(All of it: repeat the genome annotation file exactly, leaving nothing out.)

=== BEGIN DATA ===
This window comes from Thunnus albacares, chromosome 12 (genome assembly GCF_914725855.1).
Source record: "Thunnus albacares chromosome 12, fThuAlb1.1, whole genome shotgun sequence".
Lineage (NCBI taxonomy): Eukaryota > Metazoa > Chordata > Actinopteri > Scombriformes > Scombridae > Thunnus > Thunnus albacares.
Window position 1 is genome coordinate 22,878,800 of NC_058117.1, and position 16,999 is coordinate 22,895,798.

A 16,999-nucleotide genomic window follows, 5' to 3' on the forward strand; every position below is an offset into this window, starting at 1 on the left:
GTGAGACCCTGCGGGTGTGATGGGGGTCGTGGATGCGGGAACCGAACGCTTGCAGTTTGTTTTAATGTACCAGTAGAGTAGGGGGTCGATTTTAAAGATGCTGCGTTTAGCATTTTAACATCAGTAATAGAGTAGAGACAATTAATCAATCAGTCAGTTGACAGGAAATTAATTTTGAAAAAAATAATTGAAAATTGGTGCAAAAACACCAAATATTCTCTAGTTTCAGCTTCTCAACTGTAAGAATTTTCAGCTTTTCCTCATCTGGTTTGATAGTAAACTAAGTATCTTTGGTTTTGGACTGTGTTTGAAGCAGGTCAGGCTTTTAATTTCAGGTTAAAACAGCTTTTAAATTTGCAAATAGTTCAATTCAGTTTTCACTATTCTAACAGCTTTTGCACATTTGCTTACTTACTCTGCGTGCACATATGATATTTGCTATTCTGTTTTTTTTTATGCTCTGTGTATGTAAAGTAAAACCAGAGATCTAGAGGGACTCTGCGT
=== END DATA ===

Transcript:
This window comes from Thunnus albacares, chromosome 12 (genome assembly GCF_914725855.1).
Source record: "Thunnus albacares chromosome 12, fThuAlb1.1, whole genome shotgun sequence".
Lineage (NCBI taxonomy): Eukaryota > Metazoa > Chordata > Actinopteri > Scombriformes > Scombridae > Thunnus > Thunnus albacares.
Window position 1 is genome coordinate 22,878,800 of NC_058117.1, and position 16,999 is coordinate 22,895,798.

A 16,999-nucleotide genomic window follows, 5' to 3' on the forward strand; every position below is an offset into this window, starting at 1 on the left:
GTGAGACCCTGCGGGTGTGATGGGGGTCGTGGATGCGGGAACCGAACGCTTGCAGTTTGTTTTAATGTACCAGTAGAGTAGGGGGTCGATTTTAAAGATGCTGCGTTTAGCATTTTAACATCAGTAATAGAGTAGAGACAATTAATCAATCAGTCAGTTGACAGGAAATTAATTTTGAAAAAAATAATTGAAAATTGGTGCAAAAACACCAAATATTCTCTAGTTTCAGCTTCTCAACTGTAAGAATTTTCAGCTTTTCCTCATCTGGTTTGATAGTAAACTAAGTATCTTTGGTTTTGGACTGTGTTTGAAGCAGGTCAGGCTTTTAATTTCAGGTTAAAACAGCTTTTAAATTTGCAAATAGTTCAATTCAGTTTTCACTATTCTAACAGCTTTTGCACATTTGCTTACTTACTCTGCGTGCACATATGATATTTGCTATTCTGTTTTTTTTTATGCTCTGTGTATGTAAAGTAAAACCAGAGATCTAGAGGGACTCTGCGT